LearnHow to Install Rails 5 on a Mac

Jay McGavren
writes on August 10, 2016

In setting up for the Treehouse Rails 5 Basics course, we’re also updating our installation help workshops to cover Rails 5. We figured we’d share those directions here, as a little nudge to those of you who still haven’t discovered how awesome Rails is.

We’ve set up guides for 3 different operating systems:

We’re not going to mess with installing a fancy database, alternate testing frameworks, or anything like that; this is an easy, bare-bones installation that will let you try Rails and see if it’s right for you.

  • We’ll use Homebrew, a software package installer, to install some libraries that both Ruby and Rails rely on.
  • Then we’ll use “rvm”, the Ruby Version Manager, to install a new version of Ruby. Macs already come with a version of Ruby installed, but it’s usually a little out of date. rvm will install an up-to-date version alongside your existing version.
  • Lastly, we’ll use our newly-installed Ruby tools to install the Rails library itself.

First, you’ll need to open a terminal. If you haven’t done this before, visit your Applications folder in the Finder, then open the “Utilities” folder, and double-click the “Terminal” app. Once that’s done, you’ll be ready to follow along for the rest of these directions.

Homebrew

Installing Rails requires several software packages. And Homebrew, the package manager, can automatically download and install these packages for us. So let’s start by installing Homebrew.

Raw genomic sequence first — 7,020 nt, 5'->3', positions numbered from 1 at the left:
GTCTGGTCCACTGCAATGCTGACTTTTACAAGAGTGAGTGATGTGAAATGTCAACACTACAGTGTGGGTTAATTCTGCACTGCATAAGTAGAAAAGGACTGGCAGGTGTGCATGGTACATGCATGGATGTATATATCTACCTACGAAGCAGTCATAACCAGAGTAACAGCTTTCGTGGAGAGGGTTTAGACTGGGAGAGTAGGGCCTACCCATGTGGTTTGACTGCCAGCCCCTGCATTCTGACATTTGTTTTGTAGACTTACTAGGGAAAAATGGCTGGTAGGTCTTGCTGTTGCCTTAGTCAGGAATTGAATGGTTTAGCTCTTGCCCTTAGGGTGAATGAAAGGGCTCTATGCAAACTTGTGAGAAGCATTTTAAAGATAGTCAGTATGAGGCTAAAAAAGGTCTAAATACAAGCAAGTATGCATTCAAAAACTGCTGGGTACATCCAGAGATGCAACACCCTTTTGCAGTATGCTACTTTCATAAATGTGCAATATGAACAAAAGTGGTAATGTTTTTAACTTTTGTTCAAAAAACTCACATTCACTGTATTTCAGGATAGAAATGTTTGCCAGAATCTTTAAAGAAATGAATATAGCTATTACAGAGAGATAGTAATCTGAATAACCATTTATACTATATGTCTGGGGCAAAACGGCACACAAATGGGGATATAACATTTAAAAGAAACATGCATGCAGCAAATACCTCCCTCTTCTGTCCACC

Copy and paste this Ruby command into your terminal, then hit the Return key to run it:

/usr/bin/ruby -e "$(curl -fsSL https://raw.githubusercontent.com/Homebrew/install/master/install)"

(Macs actually come with a version of Ruby pre-installed. It’s a bit outdated, but it’s recent enough to install Homebrew for us.)

When the install finishes, you’ll see the dollar sign prompt again. Now it’s time to install our first Homebrew package. For security reasons, we’re going to need an encryption tool named “gpg”, so let’s install that. In your terminal, run:

brew install gpg

Wait a bit, and when it returns to the command prompt, the gpg software will be installed.

Ruby Version Manager (rvm)

And now we’re ready to install rvm, the Ruby Version Manager. rvm will download, compile, and install new Ruby versions for us.

Copy and paste these two commands into your terminal:

gpg --keyserver hkp://keys.gnupg.net --recv-keys 409B6B1796C275462A1703113804BB82D39DC0E3
\curl -sSL https://get.rvm.io | bash -s stable

(Yes, that is a backslash before the “curl” command. It’s there to avoid potential version conflicts.)

rvm is now installed, but it won’t be available until you open a new terminal window. So go ahead and open a new window from the menu. Then, try running the “rvm” command all by itself. If it outputs usage information, you’ll know it’s working.

Ruby

Now that rvm is installed, we can have it install a new Ruby version for us. Run this command from your terminal:

rvm install 2.3.1

When it returns to the system prompt, Ruby will be installed. But it may not be available in your terminal yet. To tell rvm to use the Ruby version you just installed, and to use this version by default in the future, run this command in your terminal:

rvm use 2.3.1 --default

Rails

Now it’s time to install Rails. Rails comes as a Ruby “gem”. A gem is a library, a collection of reusable code, that can be automatically downloaded and installed on your system, using the “gem” tool. In your command prompt, run:

gem install rails --version 5.0.0

The “gem” program will download and install that version of the Rails gem, along with all the other gems Rails depends on.

That’s it!

You should be ready to create your first Rails app!

Treehouse subscribers, you’ll want to check out our Rails 5 Basics course for an in-depth guide to getting started. Rails is a powerful, productive framework, and after you play with it a bit, we’re betting you’ll love it.

Start learning to code today with a free trial on Treehouse.

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